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OpenGL API Specifications
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Posted 25 August 2012 - 12:13 PM
Posted 26 August 2012 - 07:12 AM
Posted 26 August 2012 - 09:35 AM
Edited by lride, 26 August 2012 - 09:36 AM.
Posted 26 August 2012 - 09:39 AM
Edited by Rectangle, 26 August 2012 - 09:42 AM.
Posted 26 August 2012 - 01:47 PM
This is extremely useful and I appreciate everyone's repplies, especially this one. I thank you kindly for your advice and I'll make sure to follow it!
If you are exclusively targetting Windows, I'd actually start out by learning DirectX 9. OpenGL is cross-platform and pretty standard for most OS's and devices, but even with the utility libraries it has a lot of manual labor and gets quite intricate early on for a beginner. Many concepts between them are quite similar, and I do recommend eventually learning both, but DirectX is a better starting point IMO and AFAIK is the only way that you can port your games onto the Xbox360 platform (via the XNA Framework). However, if you haven't familiarized yourself with the basic Win32 API concepts of window creation and GDI graphics, then yes I would definitely recommend starting with OpenGL + utility libs. Alternatively, there are 3rd-party libraries such as SDL which are both cross-platform and fairly high-level, making everything easier, so there's something to think about as well.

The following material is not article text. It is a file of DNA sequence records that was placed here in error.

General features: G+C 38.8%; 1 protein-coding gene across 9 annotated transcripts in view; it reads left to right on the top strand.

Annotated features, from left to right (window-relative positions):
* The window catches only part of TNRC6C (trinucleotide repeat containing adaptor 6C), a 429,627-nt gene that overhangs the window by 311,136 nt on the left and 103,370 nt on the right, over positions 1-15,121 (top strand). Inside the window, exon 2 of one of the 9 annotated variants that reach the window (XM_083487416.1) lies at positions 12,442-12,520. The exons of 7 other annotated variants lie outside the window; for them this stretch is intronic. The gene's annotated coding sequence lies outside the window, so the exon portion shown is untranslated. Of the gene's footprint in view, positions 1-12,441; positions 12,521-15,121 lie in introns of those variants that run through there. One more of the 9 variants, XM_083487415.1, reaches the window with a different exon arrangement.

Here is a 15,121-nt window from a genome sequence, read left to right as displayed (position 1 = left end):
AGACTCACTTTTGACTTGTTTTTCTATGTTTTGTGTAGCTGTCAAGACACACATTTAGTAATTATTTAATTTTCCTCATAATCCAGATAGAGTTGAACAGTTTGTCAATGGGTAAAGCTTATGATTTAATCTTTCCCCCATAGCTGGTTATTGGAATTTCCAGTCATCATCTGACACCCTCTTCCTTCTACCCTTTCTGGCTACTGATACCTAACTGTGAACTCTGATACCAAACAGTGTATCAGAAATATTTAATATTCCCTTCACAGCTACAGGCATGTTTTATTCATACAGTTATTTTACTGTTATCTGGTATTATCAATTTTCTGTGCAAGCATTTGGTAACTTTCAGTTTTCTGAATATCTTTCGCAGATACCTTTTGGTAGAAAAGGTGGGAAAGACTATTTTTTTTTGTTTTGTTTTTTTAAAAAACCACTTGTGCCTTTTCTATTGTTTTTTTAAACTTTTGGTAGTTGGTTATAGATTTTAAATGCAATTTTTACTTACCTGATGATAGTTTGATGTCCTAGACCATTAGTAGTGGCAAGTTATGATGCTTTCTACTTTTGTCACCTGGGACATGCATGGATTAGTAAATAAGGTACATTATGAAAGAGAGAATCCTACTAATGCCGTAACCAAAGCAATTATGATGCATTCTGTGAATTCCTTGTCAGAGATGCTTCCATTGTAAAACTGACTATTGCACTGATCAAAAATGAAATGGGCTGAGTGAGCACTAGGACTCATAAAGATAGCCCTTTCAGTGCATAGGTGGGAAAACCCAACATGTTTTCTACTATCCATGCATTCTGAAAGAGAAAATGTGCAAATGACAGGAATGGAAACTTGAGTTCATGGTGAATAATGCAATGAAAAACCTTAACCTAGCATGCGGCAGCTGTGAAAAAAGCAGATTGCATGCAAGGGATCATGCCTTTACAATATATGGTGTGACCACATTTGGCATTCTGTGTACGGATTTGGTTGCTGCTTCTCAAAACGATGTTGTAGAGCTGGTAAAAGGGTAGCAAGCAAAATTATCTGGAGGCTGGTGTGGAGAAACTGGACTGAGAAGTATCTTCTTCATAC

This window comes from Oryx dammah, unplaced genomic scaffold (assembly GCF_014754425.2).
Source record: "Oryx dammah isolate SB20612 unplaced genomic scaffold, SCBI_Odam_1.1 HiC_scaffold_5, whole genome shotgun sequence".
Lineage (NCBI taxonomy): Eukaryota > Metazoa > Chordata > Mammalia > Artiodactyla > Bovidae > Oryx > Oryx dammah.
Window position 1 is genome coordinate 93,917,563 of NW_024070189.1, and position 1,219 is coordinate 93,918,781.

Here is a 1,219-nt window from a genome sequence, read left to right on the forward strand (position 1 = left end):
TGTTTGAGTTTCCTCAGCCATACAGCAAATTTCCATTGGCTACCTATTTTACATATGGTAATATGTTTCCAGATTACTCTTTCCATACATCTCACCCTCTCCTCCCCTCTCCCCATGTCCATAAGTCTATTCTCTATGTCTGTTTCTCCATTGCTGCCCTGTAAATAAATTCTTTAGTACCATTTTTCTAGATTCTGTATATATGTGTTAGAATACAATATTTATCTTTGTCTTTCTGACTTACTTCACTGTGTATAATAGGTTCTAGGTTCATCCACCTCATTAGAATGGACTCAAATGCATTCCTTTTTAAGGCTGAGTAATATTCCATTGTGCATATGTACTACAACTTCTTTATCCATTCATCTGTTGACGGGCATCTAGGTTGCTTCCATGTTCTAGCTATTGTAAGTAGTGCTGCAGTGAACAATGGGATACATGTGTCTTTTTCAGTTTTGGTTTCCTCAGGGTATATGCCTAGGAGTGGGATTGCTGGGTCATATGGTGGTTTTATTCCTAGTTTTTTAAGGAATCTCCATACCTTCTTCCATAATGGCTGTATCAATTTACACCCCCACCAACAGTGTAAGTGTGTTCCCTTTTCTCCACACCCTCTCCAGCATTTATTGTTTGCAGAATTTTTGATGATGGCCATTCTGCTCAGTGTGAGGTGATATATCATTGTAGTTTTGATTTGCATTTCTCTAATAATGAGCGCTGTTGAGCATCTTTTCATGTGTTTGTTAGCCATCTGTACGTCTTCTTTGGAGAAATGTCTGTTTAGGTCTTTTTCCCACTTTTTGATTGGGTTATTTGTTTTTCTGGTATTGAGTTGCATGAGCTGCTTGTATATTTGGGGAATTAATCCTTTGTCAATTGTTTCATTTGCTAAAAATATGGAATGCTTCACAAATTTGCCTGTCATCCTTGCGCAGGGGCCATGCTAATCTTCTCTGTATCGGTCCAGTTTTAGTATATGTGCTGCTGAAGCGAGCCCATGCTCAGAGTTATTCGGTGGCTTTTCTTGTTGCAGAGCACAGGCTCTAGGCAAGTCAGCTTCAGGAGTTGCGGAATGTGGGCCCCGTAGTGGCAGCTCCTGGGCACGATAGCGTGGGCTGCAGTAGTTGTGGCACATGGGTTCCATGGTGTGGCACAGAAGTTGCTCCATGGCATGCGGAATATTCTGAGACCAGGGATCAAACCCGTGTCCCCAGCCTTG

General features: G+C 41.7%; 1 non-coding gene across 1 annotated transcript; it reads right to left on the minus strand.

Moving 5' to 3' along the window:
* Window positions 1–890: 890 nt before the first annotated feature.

Google is your friend. Type in the name of the framework you wish to use + "tutorial" or "example" and you will have nearly everything you will ever need right there.
Matrices are a mathematical structure primarily used in 3D graphics programming, and are a college-level concept derived from linear algebra. For graphics, they aid in the position, scale, rotation and translation of an object in 3D world-space. Before getting involved in them, I would definitely recommend sticking to a 2D environment where simple high-school algebra and trigonometry come into play using 2-dimensional Vectors.
To learn the syntax, just keep checking the API reference docs, samples/demos, and online tutorials. Bookmark the ones you are learning along the way if you need to.
As stated by the previous poster, the same applies for any API you are learning. For Win32 API stuff, check the MSDN.
As suggested above, a good place to start is a simple game of Tic-Tac-Toe or Minesweeper, or a card game like Solitaire. Once you've done that, I'd move on to something that uses 2D sprites, such as Pong, Asteroids or Tetris, and then move up to Tile-based games such as Mario, Zelda or virtually any 2D side-scroller or top-down RPG. By then, you should be prepared to implement 3D effects in a 2D environment (using 3D vectors), and perhaps you could even try a 2.5D isometric game like Starcraft or Diablo. Then, it's finally time to move forward into a fully 3D environment. A good place to start there would be a 3D space-shooter.
It's a long path but if you stick with it and don't skip any steps, you won't regret it later on. Personally, I've had to go back and forth over the years, learning everything out of order, and it's complicated my 3D programming skills to say the least. Good luck!
Posted 28 August 2012 - 02:32 AM
Edited by Tordin, 28 August 2012 - 02:33 AM.
Posted 28 August 2012 - 07:56 AM
Posted 28 August 2012 - 08:28 AM
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